On Mon, May 29, 2017 at 7:26 AM, Donald Stufft email@example.com wrote: >
On May 29, 2017, at 3:05 AM, Nathaniel Smith firstname.lastname@example.org wrote:
I think there's some pip bug somewhere discussing this, where Ralf Gommers and I point out that this is a complete showstopper for projects with complex and expensive builds (like scipy). If 'pip install .' is going to replace 'setup.py install', then it needs to support incremental builds, and the way setup.py-and-almost-every-other-build-tool do this currently is by reusing the working directory across builds.
Wouldn’t supporting incremental builds the way ccache does work just fine? Have a per build tool cache directory somewhere that stores cached build output for each individual file keyed off a hash or something? (For that matter, if someone wants incremental rebuilds, couldn’t they just use ccache as their CC?).
With a random numpy checkout on my laptop and a fully-primed ccache, some wall-clock timings:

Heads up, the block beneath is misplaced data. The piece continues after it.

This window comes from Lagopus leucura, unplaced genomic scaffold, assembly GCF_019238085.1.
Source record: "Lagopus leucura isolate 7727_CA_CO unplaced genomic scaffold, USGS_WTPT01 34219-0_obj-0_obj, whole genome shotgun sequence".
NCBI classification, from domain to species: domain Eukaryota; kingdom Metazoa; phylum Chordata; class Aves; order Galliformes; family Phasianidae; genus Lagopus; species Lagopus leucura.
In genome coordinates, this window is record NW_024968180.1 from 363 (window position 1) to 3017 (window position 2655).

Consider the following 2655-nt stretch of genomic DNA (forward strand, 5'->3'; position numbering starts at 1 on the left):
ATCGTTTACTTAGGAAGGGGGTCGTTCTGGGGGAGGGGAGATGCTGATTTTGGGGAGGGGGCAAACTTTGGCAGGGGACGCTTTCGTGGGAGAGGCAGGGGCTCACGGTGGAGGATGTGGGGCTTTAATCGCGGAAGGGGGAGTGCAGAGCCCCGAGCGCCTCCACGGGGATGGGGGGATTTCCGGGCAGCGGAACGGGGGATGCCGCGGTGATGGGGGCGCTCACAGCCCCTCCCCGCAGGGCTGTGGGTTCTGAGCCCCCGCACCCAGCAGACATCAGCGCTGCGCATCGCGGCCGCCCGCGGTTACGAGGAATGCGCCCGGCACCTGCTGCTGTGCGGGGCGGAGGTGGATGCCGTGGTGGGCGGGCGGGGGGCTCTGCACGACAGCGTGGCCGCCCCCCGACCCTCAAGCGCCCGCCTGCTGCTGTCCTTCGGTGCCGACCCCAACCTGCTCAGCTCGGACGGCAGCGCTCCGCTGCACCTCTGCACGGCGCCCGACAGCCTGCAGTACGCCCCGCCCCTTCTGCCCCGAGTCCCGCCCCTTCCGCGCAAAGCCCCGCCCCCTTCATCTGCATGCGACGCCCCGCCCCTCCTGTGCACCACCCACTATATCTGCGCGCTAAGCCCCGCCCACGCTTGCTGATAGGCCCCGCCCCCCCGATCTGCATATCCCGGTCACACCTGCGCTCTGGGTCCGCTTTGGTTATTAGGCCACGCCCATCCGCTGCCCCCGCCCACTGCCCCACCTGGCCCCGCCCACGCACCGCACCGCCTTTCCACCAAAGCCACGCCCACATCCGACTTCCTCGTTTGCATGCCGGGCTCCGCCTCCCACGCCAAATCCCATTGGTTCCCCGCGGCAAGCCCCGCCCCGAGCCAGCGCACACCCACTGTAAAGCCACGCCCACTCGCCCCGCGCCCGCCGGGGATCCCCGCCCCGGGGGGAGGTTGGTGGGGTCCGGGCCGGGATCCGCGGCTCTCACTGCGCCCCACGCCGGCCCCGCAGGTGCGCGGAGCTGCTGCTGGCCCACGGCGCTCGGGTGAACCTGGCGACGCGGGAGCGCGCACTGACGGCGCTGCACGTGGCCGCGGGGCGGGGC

no-op incremental build (python setup.py build): 1.186 seconds
python setup.py sdist: 3.213 seconds unpack resulting tarball: 0.136 seconds python setup.py build in unpacked tree: 7.696 seconds
So ccache makes the sdist-and-build a mere 10x slower than an in-place incremental build.
ccache is great, but it isn't magic. It can't make copying files faster (notice we're already 3x slower before we even start building!), it doesn't speed up linking, and you still need to spawn all those processes and hash all that source code instead of just making some stat() calls.
Also, this is on Linux. The numbers would look much worse on Windows, given that it generally has much higher overhead for unpacking tarballs and spawning lots of processes, and also given that ccache doesn't support MSVC!
Also also, notice elsewhere in the thread where Thomas notes that flit can't build an sdist from an unpacked sdist. It seems like 'pip install unpacked-sdist/' is an important use case to support...
-- Nathaniel J. Smith -- https://vorpus.org